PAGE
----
excerpt The reasons of the love for the HomelandThe need for a question: What is the love for the Homeland?
Before long, a few hundred thousand of us, sons of this country, the flower of this generation, will be required to sacrifice our lives for the Homeland. Faced with this prospect, we have the right to ask ourselves: why is this sacrifice for the Homeland required from us? One may say that the question contains the answer: we sacrifice our lives for the Homeland; no more, no less. However, as we are not supposed to go and fulfill this duty like automatic machines or animals without reason, such as horses, but with a clear, deep conviction, we must by all means clarify the psychological reasons. (…) An intuition?
The love for the Homeland is an intuition
, as understood by a great thinker of contemporary France: namely a vision of one's personal – though remote and indirect – interest
. The intuition of one's personal interest, which is nevertheless remote and indirect, differs from reason, because it is unclear and hazy, and resembles instinct, because it is profound and unconscious. As in the case of clear reason, the object of intuition is the vision of one's personal, though remote and indirect, interest; that is why intuition is hazy and unclear, whereas clear reason, being the vision of one's immediate, direct interest, is clear and luminous. Doesn't it often happen that our close interest comes into conflict with our remote interest, and the latter looks absurd compared to the former? This explains why war and sacrifice for the Homeland look absurd, yet, despite this, we can't help going to war and sacrifice our interests and lives for the good of our nation. Aspects of the love for the Homeland
The love for the Homeland is similar to the love for parents and, in its essential moments, it may be summed up as follows: In normal times, the Homeland is as good as absent for the majority of its sons. The more sincere and deeper the love for the Homeland, the more discreet and smacking of indifference. As in the Romanian proverb, in normal times some of the Homeland's sons can afford to be internationalist
and pose as anti-patriots
; in other words, having a Homeland and taking it for granted, they neglect and even defame it. On the other hand, there are those who, especially in normal times, flaunt their love for the Homeland, beat their breasts and profess their love like King Lear's elder daughters, with the difference that nobody asked them anything, nor does anyone want to hear their confessions, which, as a matter of fact, nothing justifies. In times of crisis, of troubled times, the love for the Homeland awakens and reacts powerfully; the more powerfully as it had been more dormant and more insensitive in normal times. That is why internationalists and anti-patriots, those who neglected, disdained, and were even ready to sell their Homeland in normal times, are now rushing to its rescue and living moments of sublime patriotism, while the professionals of patriotism of normal times now fall silent and make themselves scarce. With the danger of war, or an accepted risk with a view to prospective glory, the love for the Homeland is exalted up to the point of prompting the children of the Homeland to make the supreme sacrifice. You'll see then, as in France, revolutionary socialists and anti-patriots like Gustave Hervé claiming the right to the most exposed and dangerous post, while the voices of some professional patriots cannot be heard except when trying to hide their puny urge to put their actions where their mouths are. These are now selling their Homeland, which they used to buy in peace time, while the anti-patriots, who used to sell it, now are buying it back. Patriotism and religiousness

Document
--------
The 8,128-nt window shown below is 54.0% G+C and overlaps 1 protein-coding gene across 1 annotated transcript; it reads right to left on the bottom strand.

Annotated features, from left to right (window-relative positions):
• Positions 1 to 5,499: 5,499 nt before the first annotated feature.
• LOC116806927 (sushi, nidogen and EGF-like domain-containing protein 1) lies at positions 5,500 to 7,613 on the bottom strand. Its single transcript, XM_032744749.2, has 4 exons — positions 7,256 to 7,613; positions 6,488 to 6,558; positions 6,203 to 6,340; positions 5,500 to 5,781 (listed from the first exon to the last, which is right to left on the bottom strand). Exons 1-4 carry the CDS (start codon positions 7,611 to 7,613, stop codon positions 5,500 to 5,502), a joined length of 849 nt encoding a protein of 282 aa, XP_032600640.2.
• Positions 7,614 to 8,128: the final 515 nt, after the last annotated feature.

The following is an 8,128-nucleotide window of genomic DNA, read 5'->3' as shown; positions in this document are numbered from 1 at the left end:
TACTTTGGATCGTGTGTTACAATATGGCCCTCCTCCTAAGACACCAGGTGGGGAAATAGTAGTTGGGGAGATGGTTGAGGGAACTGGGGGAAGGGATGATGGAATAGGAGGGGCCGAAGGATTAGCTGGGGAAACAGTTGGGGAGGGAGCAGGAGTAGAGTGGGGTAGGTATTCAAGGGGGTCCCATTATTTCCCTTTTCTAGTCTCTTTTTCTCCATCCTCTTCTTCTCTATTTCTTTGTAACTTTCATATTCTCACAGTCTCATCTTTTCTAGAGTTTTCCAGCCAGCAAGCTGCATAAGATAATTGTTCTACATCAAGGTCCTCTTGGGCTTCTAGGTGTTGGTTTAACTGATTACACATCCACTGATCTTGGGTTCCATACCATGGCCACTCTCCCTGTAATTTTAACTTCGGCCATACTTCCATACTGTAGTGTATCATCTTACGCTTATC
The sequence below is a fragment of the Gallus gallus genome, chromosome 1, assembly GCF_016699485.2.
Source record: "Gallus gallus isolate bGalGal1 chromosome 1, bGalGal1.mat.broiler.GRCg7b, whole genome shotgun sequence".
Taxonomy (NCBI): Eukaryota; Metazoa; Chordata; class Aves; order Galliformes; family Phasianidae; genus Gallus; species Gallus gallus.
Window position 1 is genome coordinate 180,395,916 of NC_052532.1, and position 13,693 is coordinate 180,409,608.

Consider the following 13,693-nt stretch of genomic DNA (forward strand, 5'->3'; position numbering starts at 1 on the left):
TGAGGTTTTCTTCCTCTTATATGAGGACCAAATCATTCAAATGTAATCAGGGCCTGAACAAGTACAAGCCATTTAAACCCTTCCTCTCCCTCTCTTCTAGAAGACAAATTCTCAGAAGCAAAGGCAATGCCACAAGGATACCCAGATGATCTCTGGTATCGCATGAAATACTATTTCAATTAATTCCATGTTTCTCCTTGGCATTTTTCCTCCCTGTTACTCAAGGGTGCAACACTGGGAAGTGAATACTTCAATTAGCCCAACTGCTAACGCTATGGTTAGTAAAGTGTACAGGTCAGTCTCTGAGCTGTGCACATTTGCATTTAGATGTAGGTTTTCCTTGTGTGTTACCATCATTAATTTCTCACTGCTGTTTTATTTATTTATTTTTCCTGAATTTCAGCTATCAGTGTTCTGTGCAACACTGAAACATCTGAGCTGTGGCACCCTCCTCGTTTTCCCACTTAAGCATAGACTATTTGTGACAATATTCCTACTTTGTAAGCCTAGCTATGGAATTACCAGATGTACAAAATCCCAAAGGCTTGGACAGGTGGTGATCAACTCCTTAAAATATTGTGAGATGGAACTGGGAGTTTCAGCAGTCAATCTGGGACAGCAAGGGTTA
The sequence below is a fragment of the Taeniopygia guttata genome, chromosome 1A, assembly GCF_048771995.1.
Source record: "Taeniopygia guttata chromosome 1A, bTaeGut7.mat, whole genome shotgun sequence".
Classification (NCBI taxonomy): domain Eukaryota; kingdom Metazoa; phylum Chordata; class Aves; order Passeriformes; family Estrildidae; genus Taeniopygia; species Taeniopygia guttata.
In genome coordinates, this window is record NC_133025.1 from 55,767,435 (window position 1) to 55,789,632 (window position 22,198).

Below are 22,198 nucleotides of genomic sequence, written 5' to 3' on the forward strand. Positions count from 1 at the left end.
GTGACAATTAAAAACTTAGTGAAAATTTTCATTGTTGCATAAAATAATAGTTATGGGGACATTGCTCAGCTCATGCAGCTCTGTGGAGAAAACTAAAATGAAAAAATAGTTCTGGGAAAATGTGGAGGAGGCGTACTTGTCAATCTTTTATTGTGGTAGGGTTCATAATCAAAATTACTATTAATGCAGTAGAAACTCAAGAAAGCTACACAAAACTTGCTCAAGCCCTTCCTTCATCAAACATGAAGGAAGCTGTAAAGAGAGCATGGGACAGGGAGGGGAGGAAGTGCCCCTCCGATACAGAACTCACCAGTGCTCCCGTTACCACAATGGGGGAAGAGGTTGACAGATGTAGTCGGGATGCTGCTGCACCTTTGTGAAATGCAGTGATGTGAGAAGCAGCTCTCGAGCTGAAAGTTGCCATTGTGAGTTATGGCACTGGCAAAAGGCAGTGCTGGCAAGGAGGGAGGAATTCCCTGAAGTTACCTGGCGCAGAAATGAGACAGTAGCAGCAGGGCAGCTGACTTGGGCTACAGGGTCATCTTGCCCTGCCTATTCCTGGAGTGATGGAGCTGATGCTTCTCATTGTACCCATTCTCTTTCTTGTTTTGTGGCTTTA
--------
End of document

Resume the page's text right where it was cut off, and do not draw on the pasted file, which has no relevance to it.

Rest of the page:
The patriotism and the sacrifice it imposes on us will obviously elicit various objections. Since patriotism is similar to the love for one's parents, one may object that, if the Homeland is the maker of one's soul, it is absurd for it to request the sacrifice of one's body, because, with the body, the soul will also be sacrificed. Parents do neither require nor accept their sons to sacrifice their lives for them. Why does the Homeland, by requesting the blood sacrifice, indirectly accept the sacrifice of the soul's life? It is true that the Homeland is asking from us more than our parents. Patriotism, up to a point identical with the love for one's parents, is deeply different from this point on, approaching and identifying with the religious feeling. The Homeland, our feeling of love for our people, becomes what it is supposed to be – a religion. Indeed, the Homeland, like religion, requires the sacrifice of our current interests and lives, but both require this sacrifice in our own interest, because they have in mind our indirect, remote – though entirely personal – interest. Our religious feeling, for the most of it, consists of the fear of death and the hope for future life. Therefore, if the Church requires the sacrifice of our current interests and lives, it does so because it promises us future eternal life.
by Dumitru Drăghicescu (1875-1945)